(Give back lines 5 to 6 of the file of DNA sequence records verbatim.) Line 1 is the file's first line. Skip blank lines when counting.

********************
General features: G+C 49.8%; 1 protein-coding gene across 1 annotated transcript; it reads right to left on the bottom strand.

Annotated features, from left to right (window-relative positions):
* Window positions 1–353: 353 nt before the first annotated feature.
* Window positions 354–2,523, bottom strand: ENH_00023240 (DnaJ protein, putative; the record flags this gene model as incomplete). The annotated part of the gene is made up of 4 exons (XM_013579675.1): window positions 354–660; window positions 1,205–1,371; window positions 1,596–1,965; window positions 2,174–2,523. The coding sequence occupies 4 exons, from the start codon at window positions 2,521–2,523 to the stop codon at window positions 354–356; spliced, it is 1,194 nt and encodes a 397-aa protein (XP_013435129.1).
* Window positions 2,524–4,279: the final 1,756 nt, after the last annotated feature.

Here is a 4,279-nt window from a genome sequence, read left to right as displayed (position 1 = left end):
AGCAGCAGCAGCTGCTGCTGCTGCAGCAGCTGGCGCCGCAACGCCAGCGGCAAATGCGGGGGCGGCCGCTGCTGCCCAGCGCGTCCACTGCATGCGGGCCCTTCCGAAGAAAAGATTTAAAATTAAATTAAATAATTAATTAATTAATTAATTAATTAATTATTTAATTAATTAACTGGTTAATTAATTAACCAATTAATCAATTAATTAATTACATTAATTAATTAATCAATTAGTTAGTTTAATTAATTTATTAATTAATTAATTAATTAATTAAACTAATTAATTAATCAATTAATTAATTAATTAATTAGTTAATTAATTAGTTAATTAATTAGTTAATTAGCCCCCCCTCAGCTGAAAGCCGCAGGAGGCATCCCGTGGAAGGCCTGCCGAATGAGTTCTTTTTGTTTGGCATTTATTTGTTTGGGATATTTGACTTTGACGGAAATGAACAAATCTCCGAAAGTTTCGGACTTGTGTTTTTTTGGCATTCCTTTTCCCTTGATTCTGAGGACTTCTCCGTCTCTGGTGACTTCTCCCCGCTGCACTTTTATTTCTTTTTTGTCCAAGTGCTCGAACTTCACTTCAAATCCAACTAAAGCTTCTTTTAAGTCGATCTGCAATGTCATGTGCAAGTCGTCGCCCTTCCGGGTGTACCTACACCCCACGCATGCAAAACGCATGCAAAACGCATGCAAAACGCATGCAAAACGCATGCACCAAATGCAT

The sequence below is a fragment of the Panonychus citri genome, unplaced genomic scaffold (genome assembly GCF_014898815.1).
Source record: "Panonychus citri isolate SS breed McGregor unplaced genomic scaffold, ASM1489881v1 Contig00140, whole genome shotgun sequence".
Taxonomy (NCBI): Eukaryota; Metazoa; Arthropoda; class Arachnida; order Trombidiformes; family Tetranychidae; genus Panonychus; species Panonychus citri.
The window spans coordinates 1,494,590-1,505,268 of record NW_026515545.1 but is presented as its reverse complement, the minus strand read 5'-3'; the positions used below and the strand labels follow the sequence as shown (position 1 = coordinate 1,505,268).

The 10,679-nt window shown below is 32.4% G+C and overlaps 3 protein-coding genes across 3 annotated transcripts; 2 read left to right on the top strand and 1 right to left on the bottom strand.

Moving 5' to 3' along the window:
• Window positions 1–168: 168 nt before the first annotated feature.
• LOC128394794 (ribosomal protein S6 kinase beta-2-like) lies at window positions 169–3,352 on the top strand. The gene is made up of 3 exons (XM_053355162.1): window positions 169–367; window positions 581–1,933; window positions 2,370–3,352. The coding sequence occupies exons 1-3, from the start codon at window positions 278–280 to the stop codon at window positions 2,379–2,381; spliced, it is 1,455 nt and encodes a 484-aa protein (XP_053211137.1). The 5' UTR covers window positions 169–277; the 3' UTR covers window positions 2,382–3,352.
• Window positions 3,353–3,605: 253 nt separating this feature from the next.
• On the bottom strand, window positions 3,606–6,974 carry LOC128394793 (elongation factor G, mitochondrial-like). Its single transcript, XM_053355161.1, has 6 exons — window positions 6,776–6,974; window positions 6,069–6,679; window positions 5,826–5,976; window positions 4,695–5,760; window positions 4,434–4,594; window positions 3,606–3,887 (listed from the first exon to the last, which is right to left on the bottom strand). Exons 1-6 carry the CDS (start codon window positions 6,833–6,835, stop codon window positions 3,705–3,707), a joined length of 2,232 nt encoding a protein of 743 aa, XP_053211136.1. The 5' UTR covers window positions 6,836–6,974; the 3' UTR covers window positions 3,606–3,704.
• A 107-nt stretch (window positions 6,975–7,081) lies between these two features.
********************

* Window positions 2,524–4,279: the final 1,756 nt, after the last annotated feature.

Here is a 4,279-nt window from a genome sequence, read left to right as displayed (position 1 = left end):